Salman Rushdie

As European blasphemy laws endure, journalists should consider how words can get them in trouble

As European blasphemy laws endure, journalists should consider how words can get them in trouble

Here’s an explosive combination: The democratic demand for freedom of speech and the equally emotionally laden demand that sincerely held religious beliefs not be subjected to indiscriminate insults and scorn.

Religiously speaking, we’re talking about blasphemy, an issue contemporary Westerners are apt to believe is more of a concern in Muslim communities and highly autocratic nations such as Russia — and which they would be correct to conclude.

Journalistically and artistically speaking, we’re talking about the magazine Charlie Hebdo and the novelist Salman Rushdie. Both were victims of blasphemy charges by Muslim. The former ended in horrific violence.

Now, Foreign Policy magazine — on the occasion of the Hebdo attacks fourth anniversary, and the 30th anniversary of the blasphemy fatwa issued against Rushdie by Iran’s revolutionary leader Ayatollah Khomeini — has published an intriguing analysis piece on this issue. It ran under this headline:

30 Years After the Rushdie Fatwa, Europe Is Moving Backward.

Blasphemy laws have been given new life on the continent.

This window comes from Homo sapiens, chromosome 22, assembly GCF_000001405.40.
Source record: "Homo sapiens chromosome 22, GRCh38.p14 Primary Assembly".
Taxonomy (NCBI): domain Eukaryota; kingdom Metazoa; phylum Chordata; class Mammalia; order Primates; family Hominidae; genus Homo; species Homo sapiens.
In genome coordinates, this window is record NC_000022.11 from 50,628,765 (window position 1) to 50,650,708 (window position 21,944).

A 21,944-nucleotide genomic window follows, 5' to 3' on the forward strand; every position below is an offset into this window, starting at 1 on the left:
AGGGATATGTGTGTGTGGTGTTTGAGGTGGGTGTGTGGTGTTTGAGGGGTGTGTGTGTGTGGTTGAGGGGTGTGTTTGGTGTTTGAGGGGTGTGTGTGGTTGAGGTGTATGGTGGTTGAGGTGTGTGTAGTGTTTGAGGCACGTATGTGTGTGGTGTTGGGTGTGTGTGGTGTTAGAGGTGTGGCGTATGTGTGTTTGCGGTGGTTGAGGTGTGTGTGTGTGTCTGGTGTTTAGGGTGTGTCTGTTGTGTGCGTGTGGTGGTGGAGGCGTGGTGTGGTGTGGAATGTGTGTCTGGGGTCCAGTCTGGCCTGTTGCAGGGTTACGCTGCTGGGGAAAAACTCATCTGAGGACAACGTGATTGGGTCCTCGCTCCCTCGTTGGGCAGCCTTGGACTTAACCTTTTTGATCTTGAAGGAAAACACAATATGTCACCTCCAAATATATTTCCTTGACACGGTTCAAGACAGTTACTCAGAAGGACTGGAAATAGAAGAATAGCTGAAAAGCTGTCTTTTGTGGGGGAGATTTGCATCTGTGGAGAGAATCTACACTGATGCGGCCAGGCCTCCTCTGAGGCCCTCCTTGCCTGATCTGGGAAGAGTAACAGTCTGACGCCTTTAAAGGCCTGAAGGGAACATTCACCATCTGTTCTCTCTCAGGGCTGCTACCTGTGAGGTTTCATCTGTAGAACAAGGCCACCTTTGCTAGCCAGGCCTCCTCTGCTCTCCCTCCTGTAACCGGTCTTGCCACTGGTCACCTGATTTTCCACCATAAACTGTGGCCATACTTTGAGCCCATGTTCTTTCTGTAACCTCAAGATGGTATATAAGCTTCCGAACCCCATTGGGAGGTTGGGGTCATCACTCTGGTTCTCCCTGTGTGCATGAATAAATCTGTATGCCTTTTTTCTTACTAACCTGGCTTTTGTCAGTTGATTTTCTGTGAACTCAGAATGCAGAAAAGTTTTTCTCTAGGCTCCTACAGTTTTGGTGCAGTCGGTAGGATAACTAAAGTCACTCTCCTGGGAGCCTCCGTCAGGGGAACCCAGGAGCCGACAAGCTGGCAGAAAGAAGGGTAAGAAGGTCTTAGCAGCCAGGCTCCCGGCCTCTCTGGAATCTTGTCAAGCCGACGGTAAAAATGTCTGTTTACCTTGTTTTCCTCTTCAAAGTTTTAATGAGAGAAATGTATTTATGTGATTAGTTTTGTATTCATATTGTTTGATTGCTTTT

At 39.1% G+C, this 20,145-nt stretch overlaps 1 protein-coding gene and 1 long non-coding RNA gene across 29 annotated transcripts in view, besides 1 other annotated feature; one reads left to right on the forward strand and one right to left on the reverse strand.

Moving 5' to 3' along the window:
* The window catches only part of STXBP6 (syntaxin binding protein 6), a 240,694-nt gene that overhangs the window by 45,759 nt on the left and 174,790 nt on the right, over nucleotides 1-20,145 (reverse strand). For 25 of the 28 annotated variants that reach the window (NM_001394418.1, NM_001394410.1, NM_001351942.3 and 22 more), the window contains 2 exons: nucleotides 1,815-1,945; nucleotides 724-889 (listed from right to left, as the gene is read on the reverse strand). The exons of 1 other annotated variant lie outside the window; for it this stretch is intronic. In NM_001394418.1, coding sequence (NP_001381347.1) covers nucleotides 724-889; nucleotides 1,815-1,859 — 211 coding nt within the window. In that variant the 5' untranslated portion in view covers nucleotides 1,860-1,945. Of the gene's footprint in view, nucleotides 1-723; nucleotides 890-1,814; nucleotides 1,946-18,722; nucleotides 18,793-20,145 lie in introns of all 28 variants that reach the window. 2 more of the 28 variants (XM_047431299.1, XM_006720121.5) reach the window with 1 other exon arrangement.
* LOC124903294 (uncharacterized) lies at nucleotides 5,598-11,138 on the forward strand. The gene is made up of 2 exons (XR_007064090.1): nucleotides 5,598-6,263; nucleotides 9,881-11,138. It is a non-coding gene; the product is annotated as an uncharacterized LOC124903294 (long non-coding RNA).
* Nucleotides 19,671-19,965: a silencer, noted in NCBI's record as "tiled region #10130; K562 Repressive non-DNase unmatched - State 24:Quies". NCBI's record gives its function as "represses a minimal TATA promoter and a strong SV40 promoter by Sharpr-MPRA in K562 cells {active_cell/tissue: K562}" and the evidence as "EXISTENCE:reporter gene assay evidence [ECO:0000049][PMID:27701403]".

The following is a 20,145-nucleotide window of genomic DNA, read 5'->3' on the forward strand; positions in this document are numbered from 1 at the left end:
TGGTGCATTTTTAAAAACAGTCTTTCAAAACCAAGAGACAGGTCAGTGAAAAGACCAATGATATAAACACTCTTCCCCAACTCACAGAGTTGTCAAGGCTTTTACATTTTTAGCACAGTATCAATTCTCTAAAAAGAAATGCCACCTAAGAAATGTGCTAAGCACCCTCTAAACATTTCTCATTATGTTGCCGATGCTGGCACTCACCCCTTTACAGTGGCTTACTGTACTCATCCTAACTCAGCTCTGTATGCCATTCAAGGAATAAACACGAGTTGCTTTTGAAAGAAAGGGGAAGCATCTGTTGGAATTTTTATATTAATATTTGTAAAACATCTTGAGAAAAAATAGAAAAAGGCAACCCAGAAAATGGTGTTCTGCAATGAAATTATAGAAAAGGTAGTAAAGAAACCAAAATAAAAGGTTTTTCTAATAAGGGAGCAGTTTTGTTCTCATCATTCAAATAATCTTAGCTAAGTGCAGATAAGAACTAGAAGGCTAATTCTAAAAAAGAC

Here’s a hefty chunk of the Foreign Policy essay.

But despite the unanimous rhetorical support for free speech after Charlie Hebdo, blasphemy bans have become more firmly anchored in some parts of the continent in recent years. In a recent case, the European Court of Human Rights even reaffirmed that European human rights law recognizes a right not to have one’s religious feelings hurt. The court based its decision on the deeply flawed assumption that religious peace and tolerance may require the policing rather than the protection of “gratuitously offensive” speech. Accordingly, it found that Austria had not violated freedom of expression by convicting a woman for having called the Prophet Mohammed a “pedophile.”

Some have argued that the court’s decision was a necessary defense of an embattled Muslim minority vulnerable to bigotry and religious hatred. But laws against religious insult and blasphemy are generally different from hate speech laws—which are problematic in themselves—that purportedly protect people rather than abstract religious ideas and dogmas.

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